Lightly season the guinea fowl all over and put to one side. Set up a steamer with
Snap the asparagus spears by holding either end between the thumb and forefinger of each hand and gently bending them towards each other. The end with the tip is the good tender piece; the other end will be a little woody, although you can peel it with a potato peeler. Place the woody end in the steamer water.
Using a sharp knife, cut the rind from the preserved lemon – it is easiest to do this by cutting the lemon half in half again, lengthways, and then sitting it, rind side down, on a chopping board. Poke your knife in at one of the ends, then cut the fleshy bit out as you run the knife parallel to the board. Place the fleshy bit in the steamer water.
Remove the tarragon leaves from the stems and place the stems in the water. Turn the steamer on and, when it’s boiling, place the asparagus in and cook for 4 minutes. Take out and put on a plate to cool.
Next, steam the breasts, place them in the steamer, skin side up, and steam. They should take between 12 and 15 minutes, depending on thickness. To see if they’re cooked, remove one breast and lay it on a chopping board. Poke a thin sharp knife into the thickest part of the breast and cut through into the centre. The meat should be white – if it’s a little opaque, continue steaming until it’s done. Remove the breasts from the steamer and put on a plate.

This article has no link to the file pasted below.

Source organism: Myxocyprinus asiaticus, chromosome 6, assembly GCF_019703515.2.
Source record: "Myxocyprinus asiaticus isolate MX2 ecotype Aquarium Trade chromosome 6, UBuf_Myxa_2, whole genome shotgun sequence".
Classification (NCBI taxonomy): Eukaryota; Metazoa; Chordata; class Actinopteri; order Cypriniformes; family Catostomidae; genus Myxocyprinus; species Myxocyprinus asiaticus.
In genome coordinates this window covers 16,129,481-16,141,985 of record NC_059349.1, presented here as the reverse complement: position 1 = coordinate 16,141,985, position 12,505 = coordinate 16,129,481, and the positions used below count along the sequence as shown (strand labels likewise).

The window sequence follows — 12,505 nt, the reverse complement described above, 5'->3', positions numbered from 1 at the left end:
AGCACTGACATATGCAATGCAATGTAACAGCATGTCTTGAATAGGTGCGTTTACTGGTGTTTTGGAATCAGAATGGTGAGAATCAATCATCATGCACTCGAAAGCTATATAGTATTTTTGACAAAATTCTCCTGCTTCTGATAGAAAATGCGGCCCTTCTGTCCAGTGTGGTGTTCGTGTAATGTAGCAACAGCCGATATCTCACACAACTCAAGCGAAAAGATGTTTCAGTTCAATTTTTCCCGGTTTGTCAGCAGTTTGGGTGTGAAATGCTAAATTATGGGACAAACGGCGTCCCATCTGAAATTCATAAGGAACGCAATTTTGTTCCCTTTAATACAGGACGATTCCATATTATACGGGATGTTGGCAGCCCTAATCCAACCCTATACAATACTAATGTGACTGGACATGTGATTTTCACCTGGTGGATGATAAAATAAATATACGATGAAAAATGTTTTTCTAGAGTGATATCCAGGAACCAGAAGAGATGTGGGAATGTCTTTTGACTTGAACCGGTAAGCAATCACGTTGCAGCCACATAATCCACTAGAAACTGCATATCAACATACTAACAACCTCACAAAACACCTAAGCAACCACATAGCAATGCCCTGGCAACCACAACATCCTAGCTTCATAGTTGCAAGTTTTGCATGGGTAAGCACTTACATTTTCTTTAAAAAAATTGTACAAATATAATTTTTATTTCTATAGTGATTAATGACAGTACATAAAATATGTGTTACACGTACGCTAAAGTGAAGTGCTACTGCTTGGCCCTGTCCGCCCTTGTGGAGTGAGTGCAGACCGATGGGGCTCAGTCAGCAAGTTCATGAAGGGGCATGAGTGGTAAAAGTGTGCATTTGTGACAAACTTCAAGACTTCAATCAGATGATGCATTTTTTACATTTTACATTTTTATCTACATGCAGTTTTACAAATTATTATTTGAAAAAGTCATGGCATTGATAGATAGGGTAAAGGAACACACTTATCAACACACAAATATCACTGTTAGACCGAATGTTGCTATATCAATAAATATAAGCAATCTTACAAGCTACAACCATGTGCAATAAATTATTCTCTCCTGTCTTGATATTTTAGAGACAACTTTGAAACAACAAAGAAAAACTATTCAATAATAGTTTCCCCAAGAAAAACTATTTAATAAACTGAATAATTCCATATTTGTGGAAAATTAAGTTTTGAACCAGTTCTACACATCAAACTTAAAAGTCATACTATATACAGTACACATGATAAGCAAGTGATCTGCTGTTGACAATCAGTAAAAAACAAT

While the breasts are steaming, chop the preserved lemon rind into small dice and mix with the tarragon leaves and rocket.
Make the grain mustard and avocado dressing, place one-third of the avocado flesh in a food processor or blender (or use a hand mixer), add the other ingredients and blitz to a smooth purée. Season. Using a fork or potato masher, roughly mash the remaining flesh with a little seasoning.
Dollop the avocado mash on 4 plates. Slice the asparagus at an angle and add to the rocket, tarragon, lemon and olive oil. Toss together, then mound on top of the avocado. Slice the breasts at an angle into 5–6 pieces and lay on top of the salad, then spoon on the dressing and sprinkle with the sprouts.
© 2005 Peter Gordon. All rights reserved.